Wednesday, March 24, 2010

Denial in California

A new Field poll has come out with numbers on what kind of spending cuts Californians would like to see.  It is no surprise really, but a majority of voters favor barely any cuts at all.  Out of 14 categories, the only two to eke out a narrow majority of votes are parks & prisons.

More interestingly however, is how it breaks down along party lines. 

Democrats unsurprisingly only agree to cut one major category
• prisons (by 61%).  
 Also no surprise is the GOP's endorsement of cuts in
• environmental regulation (70%)
• state parks and recreation (56%)
• public transportation (56%)
• public assistance programs for low-income families with dependent children (55%)
• child care programs (52%)
• state prisons and correctional facilities (51%)
Everyone agrees that the last thing to cut is education (20% all voters, 13% Democrats, 34% GOP).

But when you look at the state budget, many of these categories represent a very slight percentage of the budget.

Obviously these sorts of attitudes aren't sustainable, for either party, without an increase in taxes.  For Democrats, who would only like to see cuts in prisons, the only area of savings is going to have to come out of the prison budget, which is only around 7% of total spending.  As it exists today, it is faced with a number of problems, not the least of which is overcrowding.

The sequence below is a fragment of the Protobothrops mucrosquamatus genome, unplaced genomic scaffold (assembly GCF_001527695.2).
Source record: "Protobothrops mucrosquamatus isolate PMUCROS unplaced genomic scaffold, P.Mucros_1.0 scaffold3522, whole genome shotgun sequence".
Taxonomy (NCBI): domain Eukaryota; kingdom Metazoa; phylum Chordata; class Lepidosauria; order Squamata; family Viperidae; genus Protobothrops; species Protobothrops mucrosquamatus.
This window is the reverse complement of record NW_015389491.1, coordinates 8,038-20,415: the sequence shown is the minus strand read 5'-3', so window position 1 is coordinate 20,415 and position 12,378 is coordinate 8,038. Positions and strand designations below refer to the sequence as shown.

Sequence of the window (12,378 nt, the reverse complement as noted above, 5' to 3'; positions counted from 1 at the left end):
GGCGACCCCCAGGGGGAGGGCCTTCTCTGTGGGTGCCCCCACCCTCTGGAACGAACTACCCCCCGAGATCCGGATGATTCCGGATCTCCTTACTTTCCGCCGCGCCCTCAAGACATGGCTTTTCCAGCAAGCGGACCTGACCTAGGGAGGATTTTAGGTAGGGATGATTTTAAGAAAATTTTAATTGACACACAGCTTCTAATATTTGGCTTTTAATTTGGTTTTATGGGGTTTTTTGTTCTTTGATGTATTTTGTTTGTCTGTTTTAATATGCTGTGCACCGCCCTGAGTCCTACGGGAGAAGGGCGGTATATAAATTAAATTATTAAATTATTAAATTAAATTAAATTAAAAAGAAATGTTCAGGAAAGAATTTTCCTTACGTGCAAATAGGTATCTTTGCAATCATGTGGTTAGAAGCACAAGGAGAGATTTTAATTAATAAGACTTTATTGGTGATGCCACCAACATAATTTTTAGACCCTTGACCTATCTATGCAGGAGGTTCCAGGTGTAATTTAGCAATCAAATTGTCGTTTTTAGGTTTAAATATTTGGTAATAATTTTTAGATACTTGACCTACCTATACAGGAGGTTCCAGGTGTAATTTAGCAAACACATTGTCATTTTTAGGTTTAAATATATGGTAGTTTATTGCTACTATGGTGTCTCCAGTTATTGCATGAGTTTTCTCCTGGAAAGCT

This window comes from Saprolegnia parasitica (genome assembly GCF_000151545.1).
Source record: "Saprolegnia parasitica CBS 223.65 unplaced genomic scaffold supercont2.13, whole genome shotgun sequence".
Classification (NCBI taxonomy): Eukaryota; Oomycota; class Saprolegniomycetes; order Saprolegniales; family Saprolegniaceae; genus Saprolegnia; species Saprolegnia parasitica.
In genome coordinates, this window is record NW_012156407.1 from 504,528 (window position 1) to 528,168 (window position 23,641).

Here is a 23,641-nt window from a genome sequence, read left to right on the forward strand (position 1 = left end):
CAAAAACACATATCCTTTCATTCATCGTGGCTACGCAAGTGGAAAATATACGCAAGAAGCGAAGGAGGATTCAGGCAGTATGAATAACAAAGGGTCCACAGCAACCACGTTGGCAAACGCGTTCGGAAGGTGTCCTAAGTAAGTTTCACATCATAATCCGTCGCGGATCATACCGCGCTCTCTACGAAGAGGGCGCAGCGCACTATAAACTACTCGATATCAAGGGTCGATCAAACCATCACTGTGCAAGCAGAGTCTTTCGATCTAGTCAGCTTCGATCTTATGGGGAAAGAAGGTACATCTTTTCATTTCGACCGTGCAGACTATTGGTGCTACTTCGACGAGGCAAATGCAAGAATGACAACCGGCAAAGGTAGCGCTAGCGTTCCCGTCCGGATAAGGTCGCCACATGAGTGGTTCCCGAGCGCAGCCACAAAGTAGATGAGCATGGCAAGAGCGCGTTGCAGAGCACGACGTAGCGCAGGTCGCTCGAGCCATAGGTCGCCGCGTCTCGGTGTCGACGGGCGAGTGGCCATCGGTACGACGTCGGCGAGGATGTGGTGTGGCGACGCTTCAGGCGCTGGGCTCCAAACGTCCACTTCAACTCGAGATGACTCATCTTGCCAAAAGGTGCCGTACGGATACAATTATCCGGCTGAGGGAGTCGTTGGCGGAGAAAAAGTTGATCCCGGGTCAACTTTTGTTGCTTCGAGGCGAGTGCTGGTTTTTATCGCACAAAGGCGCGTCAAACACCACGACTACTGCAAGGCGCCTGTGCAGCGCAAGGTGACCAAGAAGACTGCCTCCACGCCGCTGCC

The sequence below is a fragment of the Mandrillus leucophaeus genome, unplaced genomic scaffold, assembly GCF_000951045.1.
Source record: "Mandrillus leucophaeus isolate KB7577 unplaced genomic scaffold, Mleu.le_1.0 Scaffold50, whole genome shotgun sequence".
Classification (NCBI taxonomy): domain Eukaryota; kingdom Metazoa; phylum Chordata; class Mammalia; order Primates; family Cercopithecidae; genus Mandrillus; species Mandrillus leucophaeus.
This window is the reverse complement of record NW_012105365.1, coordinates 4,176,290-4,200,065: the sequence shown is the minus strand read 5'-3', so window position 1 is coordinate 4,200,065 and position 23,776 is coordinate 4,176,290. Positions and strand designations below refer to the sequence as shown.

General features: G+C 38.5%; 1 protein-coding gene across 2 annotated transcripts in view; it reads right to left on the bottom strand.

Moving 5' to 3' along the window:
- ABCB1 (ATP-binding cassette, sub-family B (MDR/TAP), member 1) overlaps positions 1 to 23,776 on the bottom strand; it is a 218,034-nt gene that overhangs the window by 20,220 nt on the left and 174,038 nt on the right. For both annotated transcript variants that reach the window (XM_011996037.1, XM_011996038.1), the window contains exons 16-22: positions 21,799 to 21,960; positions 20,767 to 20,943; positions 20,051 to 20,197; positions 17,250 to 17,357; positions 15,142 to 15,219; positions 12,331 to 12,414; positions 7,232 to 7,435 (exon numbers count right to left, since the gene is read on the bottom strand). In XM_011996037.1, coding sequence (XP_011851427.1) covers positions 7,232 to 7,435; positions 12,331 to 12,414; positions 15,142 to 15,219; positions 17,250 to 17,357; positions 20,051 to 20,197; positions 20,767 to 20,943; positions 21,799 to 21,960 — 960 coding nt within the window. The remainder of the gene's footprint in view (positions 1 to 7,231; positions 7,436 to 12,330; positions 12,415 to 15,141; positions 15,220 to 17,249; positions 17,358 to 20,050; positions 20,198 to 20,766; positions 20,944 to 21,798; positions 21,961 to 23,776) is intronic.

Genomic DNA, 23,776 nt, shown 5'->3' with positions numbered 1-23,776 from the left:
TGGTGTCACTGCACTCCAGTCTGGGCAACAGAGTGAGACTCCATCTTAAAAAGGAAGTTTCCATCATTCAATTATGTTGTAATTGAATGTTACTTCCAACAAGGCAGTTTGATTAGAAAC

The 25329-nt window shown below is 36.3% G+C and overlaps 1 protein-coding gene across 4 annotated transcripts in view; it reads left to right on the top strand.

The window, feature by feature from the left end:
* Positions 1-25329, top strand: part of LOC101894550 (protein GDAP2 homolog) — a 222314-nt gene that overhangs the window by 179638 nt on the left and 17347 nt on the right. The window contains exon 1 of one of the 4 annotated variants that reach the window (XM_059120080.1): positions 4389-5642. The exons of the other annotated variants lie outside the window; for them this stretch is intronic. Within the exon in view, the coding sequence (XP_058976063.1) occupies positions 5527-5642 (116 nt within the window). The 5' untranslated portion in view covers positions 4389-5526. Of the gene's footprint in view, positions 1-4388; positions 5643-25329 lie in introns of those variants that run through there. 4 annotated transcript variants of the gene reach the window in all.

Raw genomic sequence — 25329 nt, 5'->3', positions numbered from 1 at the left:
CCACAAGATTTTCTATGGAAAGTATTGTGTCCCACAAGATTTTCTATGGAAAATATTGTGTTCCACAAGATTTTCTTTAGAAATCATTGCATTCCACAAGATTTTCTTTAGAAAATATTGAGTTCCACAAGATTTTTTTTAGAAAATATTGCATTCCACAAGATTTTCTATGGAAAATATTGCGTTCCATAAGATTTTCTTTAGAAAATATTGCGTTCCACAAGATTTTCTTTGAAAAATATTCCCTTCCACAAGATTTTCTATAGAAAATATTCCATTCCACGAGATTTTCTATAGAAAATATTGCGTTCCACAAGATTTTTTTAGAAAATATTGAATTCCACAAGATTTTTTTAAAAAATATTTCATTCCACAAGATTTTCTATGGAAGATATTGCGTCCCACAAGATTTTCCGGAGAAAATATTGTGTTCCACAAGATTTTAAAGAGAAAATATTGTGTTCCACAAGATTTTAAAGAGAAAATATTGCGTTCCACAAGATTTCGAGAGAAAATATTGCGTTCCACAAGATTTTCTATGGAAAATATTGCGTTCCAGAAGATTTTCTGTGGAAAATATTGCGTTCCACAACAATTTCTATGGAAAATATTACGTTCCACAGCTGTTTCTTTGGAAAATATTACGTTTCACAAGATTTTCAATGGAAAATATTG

For the GOP, much more willing to make cuts, the overwhelmingly desired cut is to environmental regulation, which barely makes up 1% of the budget.  It's about evenly tied on whether to cut prisons, parks, public transportation, and child and family services, which do take up a considerable portion of the budget.

All of which spells out pretty well why we are a state in such dire financial straits.  The public is massively polarized over what types of services the government should be performing.  The Democrats and GOP are locked in a bitter struggle with deep roots in very different views of human nature and social development.

But with climbing deficits, and no other option than emergency program cuts, the state is literally being forced to follow the GOP's world view of what role the government should play in a modern capitalist society - with the possible exception of prisons being forced to release convicts early.  If Democrats want to see their vision of a government more actively involved in ameliorating what they view as a struggle for basic rights and equal opportunities, they must demand that Californians embrace higher levels of taxation.

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